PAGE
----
USAO scholarship receives boost from estate of Indiana college professor, son of OCW alumna
One of the many scholarships available through the University of Science and Arts of Oklahoma Foundation, the Mildred Johnson Kyle Scholarship is available to students who demonstrate a financial need and maintain at least a 3.0 grade-point average, with preference given to math majors.
A 1930 graduate of the Oklahoma College for Women (now USAO), Mildred Kyle, nee Johnson, wanted to establish a scholarship in honor of the Johnson women, alumni of the college who include herself, her sisters Thelma and Dorothy, as well as her sister-in-law Mary Beth. A recent addition from the estate of Mildred’s son, James T. Kyle, has nearly doubled the scholarship’s funds, providing even greater support for hardworking USAO students.
Born in Cincinnati in 1937, James Kyle graduated from Kenyon College in 1959 with a degree in economics and earned an MBA from Indiana University two years later. In 1963, he took a job teaching economics at Indiana State University in Terre Haute, eventually becoming an associate professor and serving as department chair for many years. He retired in 2000 and moved to Palm Springs with his husband Mark Leggett in 2009. He passed away in August 2019.
“We miss Jim,” said Dr. Joseph Kyle, Mildred’s eldest son. “My brother lived a rich life and always contributed to his community. This generosity to USAO in honor of our mother and our aunts is just like him.”
The Johnson family came to Oklahoma in 1915 as the expansion and consolidation of major railroad companies changed employment opportunities in the area. Mildred’s father, Jefferson Davis Johnson, worked as a boilermaker and had served in various locations around Texas throughout the 1890s and early 1900s. He spent over a year in Panama as part of a major earth-moving project at the Panama Canal, returning stateside in December 1914 and finding work with the Rock Island Railroad in Chickasha, where the newly-opened Oklahoma College for Women would provide good educational opportunities for his children.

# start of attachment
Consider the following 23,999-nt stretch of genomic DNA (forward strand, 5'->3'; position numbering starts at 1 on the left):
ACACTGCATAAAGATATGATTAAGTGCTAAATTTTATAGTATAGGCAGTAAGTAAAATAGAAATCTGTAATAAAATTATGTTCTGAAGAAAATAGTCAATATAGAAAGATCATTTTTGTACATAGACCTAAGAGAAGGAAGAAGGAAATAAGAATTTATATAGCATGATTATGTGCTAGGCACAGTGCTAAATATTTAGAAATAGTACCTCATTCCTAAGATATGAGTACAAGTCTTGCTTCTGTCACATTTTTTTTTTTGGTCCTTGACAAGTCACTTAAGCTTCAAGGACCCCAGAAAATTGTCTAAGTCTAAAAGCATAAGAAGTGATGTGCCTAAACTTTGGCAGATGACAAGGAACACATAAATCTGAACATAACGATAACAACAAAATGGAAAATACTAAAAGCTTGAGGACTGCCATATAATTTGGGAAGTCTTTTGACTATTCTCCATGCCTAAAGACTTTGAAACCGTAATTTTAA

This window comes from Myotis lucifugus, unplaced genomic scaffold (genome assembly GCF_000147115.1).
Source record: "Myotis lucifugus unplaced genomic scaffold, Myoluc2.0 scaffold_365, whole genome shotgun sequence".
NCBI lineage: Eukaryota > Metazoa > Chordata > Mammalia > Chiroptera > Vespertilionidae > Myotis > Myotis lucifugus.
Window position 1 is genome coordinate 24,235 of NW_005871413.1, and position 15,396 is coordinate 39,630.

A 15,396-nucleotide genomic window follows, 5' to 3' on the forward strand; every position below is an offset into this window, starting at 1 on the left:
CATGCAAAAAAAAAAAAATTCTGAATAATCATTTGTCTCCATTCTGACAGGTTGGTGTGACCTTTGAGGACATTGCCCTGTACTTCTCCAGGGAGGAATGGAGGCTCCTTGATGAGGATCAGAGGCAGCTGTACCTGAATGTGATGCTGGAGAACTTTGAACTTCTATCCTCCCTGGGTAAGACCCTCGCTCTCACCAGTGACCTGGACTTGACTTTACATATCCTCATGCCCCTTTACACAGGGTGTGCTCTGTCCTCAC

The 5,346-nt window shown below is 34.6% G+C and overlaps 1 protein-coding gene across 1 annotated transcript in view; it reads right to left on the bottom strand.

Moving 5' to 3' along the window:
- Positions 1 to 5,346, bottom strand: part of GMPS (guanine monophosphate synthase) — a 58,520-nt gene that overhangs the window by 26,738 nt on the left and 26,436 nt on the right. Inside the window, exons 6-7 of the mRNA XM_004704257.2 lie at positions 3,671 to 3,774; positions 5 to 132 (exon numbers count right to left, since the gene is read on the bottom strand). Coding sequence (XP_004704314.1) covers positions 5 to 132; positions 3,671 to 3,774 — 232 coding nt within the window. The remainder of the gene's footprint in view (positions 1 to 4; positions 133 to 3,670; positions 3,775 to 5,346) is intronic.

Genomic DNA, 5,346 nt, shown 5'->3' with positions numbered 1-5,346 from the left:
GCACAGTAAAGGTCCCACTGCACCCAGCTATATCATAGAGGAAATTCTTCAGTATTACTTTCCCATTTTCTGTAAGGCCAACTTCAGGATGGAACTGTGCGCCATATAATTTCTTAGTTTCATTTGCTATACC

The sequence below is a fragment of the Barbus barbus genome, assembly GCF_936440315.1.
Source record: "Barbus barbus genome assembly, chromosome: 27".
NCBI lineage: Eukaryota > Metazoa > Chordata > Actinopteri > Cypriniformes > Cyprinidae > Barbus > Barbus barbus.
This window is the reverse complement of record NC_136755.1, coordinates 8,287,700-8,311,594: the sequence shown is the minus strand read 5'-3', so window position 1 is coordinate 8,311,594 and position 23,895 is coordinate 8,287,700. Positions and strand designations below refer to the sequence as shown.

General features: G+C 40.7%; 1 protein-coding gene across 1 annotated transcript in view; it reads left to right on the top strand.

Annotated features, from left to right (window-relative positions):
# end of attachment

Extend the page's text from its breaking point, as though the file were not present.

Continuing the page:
One of the only four-year institutions for women west of the Mississippi River, OCW allowed the Johnson girls to live at home, walk to class, and receive an excellent education at a manageable cost. First to graduate was Thelma, who received a bachelor’s degree in English literature in 1927. Mildred followed in 1930, earning a degree in mathematics, while Dorothy Johnson graduated with a degree in commerce in 1935. The girls’ younger brother Joe also married an OCW alumna, Mary Elizabeth Hayes, who graduated in 1934 and whose family operated a local dairy.
Since only about fifteen percent of young people in the 1920s even finished high school, it was quite rare for anyone to earn a bachelor’s degree but exceedingly so for women. But Jeff Johnson could proudly say that six of his nine children—three boys and three girls—had achieved this honor.
While Mildred tried her hand as a teacher for a short time, she did not feel like it was a good fit. When her older brother Harold urged her to see more of the world—something OCW’s liberal arts environment also encouraged—she decided to travel with him back to Cincinnati, where he directed a laboratory for the Gulf Refining Company. There she met John K. Kyle, Harold’s lab assistant, whom she would marry in 1933. Jeff Johnson retired in the late 1920s and died in 1939. During that time, and for years afterwards, the many branches of his family continued to visit Oregon Avenue frequently.
The children from these four OCW alumni were encouraged to value higher education just as their parents had been, back when it was still an unusual endeavor. They have continued to pass this love of learning to their own children and grandchildren and letting them know what good liberal arts colleges do: opening doors within the mind and encouraging curiosity about the world outside.
For more information on financial aid opportunities available through USAO, visit usao.edu/scholarships.